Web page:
Rebecca Elia's Blog

All about Feminine Health, Healing, and Greece

Saturday, July 4, 2009

Are You Free Yet?

Did the 4th of July set you free? If not, don’t despair; it’s not too late.

The 4th of July brings a smile to my face, because so many of my Greek acquaintances are quick to point out the many ways in which we, Americans, are not free. They are baffled by our definition of freedom, by the number of restrictions and the amount of control present in our society. Their definition goes something like this: you are free to do anything you want at any time with, perhaps, the exception of killing another human being. The most recent example is the reaction of some Greek smokers (40% of the population) who are enraged by the recent ban on smoking in public places. They insist that they are free to do whatever they want with their bodies, no matter the consequences. When I bring up the effects of second-hand smoke and list my friends who have contracted cancers or died from these effects, they merely become angrier. I remember their reaction to foreign veterinarians who volunteered to neuter the cats in the Sporades for population control. The Islanders were furious that such a practice would violate the cats’ freedom. I’ve noticed a pattern: theirs is a freedom that frees them of social responsibility.

But my Greek friends do have a point. It is easier for them to see what we do not see in ourselves. They are quick to remind us of the many ways in which we are not free. The 4th of July is a great time to contemplate our freedom, not just nationally but personally. It gives me a chance to ask am I free yet? Or, perhaps, more useful, where in my life am I not free?

What is the construction of your own personal prison? There are many forms it can take. Here are a few:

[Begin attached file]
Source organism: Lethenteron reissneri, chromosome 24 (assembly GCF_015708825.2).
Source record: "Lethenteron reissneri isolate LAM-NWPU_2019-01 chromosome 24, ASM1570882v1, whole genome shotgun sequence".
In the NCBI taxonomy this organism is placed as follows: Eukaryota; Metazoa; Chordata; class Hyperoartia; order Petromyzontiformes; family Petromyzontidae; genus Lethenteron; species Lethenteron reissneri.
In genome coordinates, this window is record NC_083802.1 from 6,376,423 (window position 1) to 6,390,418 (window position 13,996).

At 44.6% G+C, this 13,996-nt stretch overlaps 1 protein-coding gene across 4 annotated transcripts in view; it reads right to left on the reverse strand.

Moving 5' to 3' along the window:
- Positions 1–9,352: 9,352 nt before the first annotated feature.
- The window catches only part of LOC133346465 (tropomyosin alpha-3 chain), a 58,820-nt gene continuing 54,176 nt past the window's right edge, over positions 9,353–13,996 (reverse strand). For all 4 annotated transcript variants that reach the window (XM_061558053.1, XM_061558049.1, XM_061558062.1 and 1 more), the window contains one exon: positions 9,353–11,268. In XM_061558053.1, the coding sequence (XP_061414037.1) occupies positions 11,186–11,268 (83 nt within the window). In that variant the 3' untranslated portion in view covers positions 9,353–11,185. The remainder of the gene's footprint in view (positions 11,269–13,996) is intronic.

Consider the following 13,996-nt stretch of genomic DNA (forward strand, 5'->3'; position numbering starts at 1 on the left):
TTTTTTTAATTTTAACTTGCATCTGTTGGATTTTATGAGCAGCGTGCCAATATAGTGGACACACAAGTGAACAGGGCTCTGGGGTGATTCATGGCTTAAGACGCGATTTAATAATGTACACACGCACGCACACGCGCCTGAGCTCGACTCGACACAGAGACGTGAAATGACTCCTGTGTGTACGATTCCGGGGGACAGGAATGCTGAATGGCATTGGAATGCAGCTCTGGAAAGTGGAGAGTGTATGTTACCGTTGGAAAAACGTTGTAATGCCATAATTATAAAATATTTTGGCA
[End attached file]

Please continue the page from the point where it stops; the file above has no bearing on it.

1. Physical: Are you limited by your body, by your physicality? Do you have a handicap? How have you dealt with this? Have you become more limited physically because of an illness, an injury, or conditions associated with aging, such as arthritis, pain, lack of energy, weakness?

2. Emotional: Are you an emotional sponge? Do you sense and feel everything and everyone? Do you find yourself reacting to uncomfortable situations through expressing your emotions? Do you have difficulty controlling your reactions? Do you find yourself crying or shouting? Do you feel controlled by your emotions?

3. Mental: Are you trapped by your mind? Do you have a hard time turning your mind off when you get home from work or when you try to fall alseep? Is meditation impossible for you, because you are unable to “still” your mind? Do your thoughts control you, rather than the other way around? What beliefs do you hold? Are your beliefs causing you pain and suffering? Are your beliefs actually true? Are they controlling your choices and actions? What expectations do you hold of yourself and of others? Are these expectations dictating your choices, dictating your life?

4. Past: Are you stuck in the past, frustrated by past choices, angry at past events, or missing an earlier happier time?

5. Future: Are you trapped in the future? Are your choices and actions motivated by a possible future point in time? Are you making choices now that are unbearable or harmful to your health in order to “have” or ‘be” something in the future?

This is a sobering exercise. Most of us are much less free than we realize. We are controlled by all kinds of things: limitations of our bodies, our minds, incorrect thoughts, beliefs, expectations. We are often stuck in the past or in the future, rarely present in the present. Look at your list and make yourself a promise that you will free yourself from at least one of your many cells.

Take out that key now and turn the lock. You don’t have any more time to waste. Step out and be free.

Make every day the 4th of July.

Happy Freedom, Everyone!


  1. Beautifully written, Rebecca. Thank you for giving me something proactive to think about on this day. I do commit to free myself of something important today. I'll let you know what it is when it presents.

  2. You are so welcome, Sara. You were my inspiration to write this. We thank you for your fearless journey. Your work is for all of us, my Dear.